This is hard to talk too much about specifically without spoilers, and is something that becomes much more prominent as the series goes on, but there's such a great and importance balance here between having those jumping on points, whilst also allowing the characters to grow, change, mature and have emotionally meaningful journeys, relationships, break-ups, conflicts etc. Apart from being so bingeable, that's also one of the other major points I see this series get praised for, and it absolutely deserves it.
Now, I can't conclude this review without talking about the artwork, as I haven't had a chance to already.
First of all, the artwork. The first seven issues are drawn by Cory Walker, and then the rest of the compendium (and most of the rest of the series) is drawn by Ryan Ottley, with colors on the issues collected here by Bill Crabtree. In my previous review of the first Ultimate Collection back in late 2020, I described it as "a Saturday morning cartoon that's not afraid to suddenly get extremely violent" and I still love that idea and description. No disrespect to Walker as a person of course, but his art in those initial issues is fine. I like it, I don't dislike it, but I also don't love it like I love Ottley's art. Especially when FCO starts coloring him in the next compendium.
That said, Walker's art definitely fits the initial small scale of the series nicely. It has that "indie" feel, which might not mean anything to you but I can't think of how else to describe it. I guess I mean it feels raw and grounded, as opposed to the slick cinematic aesthetic of the house styles of the big two, and the art later in the series I just mentioned. Crabtree's flat colors definitely help with that, and that's not a criticism but just a statement. They're good, but like with the transition from Walker to Ottley, the transition from Crabtree to FCO on colors shortly after this compendium concludes brings the whole series up a few notches, and really gives it that pzazz that carries on throughout the rest of the whole run.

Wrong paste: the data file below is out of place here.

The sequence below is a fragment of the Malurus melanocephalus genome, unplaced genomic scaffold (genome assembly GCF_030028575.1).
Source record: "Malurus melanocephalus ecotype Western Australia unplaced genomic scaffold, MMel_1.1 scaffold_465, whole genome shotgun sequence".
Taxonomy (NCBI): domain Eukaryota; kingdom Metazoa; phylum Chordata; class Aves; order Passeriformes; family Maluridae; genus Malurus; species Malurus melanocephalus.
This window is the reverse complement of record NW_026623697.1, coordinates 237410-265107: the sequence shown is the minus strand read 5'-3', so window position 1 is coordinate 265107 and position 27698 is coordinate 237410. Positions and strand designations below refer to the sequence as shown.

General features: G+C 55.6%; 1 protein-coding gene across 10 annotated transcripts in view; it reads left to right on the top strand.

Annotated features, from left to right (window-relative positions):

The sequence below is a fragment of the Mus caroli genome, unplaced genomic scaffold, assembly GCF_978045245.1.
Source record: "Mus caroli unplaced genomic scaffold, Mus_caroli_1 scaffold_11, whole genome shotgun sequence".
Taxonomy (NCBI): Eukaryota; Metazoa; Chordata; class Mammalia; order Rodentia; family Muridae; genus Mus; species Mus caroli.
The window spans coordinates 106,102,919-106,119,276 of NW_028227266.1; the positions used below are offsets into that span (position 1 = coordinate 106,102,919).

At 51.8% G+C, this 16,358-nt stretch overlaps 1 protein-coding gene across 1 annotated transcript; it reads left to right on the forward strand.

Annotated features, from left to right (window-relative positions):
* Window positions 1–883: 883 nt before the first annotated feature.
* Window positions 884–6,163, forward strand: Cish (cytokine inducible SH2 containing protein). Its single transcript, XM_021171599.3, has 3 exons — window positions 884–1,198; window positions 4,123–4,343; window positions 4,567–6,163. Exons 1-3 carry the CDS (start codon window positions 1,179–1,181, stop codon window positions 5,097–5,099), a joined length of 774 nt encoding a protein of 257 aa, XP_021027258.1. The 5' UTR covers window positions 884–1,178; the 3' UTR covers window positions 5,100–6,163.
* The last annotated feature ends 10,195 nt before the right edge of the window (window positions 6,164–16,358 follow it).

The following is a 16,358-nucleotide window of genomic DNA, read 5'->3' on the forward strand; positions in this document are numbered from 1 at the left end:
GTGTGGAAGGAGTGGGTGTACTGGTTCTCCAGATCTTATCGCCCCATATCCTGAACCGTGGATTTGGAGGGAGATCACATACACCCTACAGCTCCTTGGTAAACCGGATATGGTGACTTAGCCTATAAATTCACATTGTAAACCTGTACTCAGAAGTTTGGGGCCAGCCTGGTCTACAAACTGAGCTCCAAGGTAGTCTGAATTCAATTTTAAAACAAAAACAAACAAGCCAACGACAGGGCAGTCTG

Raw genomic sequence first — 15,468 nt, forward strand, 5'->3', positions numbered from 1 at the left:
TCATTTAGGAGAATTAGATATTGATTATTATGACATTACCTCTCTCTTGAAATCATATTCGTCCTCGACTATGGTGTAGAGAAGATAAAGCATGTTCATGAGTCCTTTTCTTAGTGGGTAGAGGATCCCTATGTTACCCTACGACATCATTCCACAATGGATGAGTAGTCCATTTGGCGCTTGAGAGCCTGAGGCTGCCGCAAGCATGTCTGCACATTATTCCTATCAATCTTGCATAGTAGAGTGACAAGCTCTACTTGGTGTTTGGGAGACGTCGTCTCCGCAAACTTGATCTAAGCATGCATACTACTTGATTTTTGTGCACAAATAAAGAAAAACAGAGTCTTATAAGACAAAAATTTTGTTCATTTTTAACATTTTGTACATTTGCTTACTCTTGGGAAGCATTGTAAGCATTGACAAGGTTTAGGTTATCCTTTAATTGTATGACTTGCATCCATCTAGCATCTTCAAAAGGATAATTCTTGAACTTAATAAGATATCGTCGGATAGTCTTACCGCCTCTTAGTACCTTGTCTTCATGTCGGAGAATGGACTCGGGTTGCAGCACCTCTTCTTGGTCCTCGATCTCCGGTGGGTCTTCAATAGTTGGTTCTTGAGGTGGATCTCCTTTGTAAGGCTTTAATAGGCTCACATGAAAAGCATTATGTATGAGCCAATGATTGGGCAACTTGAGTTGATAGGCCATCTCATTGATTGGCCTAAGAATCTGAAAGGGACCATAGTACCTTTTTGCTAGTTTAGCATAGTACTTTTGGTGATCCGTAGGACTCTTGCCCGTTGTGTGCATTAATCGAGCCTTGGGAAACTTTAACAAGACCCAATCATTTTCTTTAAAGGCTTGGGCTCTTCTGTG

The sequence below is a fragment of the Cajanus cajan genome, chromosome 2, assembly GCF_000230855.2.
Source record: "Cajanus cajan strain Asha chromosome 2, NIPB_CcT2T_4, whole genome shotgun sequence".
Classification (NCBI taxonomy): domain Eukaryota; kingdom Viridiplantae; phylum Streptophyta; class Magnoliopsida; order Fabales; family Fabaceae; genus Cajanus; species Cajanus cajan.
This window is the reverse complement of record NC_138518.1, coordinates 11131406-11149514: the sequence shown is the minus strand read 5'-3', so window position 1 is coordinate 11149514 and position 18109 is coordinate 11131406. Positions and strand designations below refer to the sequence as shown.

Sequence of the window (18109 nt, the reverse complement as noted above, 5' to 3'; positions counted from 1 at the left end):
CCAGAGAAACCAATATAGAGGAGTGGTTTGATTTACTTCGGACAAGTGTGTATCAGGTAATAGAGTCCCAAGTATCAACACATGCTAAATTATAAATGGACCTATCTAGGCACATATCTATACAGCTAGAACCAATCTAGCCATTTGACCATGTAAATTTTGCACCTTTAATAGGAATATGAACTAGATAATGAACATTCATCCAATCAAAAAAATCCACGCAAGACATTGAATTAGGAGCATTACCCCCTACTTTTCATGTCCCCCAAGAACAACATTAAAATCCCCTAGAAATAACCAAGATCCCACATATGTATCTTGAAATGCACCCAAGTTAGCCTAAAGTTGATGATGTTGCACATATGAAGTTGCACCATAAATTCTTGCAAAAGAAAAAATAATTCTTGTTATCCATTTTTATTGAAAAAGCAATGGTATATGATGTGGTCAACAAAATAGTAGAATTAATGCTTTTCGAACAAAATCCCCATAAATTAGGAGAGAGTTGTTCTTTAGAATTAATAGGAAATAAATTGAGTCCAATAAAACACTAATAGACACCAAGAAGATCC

Also finally it was cool to see Kirkman lettered the first dozen issues of this himself, as he also did the same with the early issues of Walking Dead. I don't have anything specific to say about the lettering, but Kirkman and then Rus Wooton do a great job here, and I just wanted to mention that before I wrapped this review up.
As always I really appreciate it if you read all the way to the end here, and I highly recommend checking this series out if you're comfortable with some of the outdated elements I mentioned. It's such a fun, entertaining, thrilling ride with awesome artwork that only gets better from here!
If you want more of Joe's comic thoughts and reviews, you can find him on Twitter @JoeLovesComics and on the League of Comic Geeks also @JoeLovesComics.
You can also find his podcast on Twitter @JoeTalksComics, which you can listen to through Anchor, where you can find links to the podcast on Apple Podcasts, Google Podcasts and Spotify, or you can click those hyperlinks directly.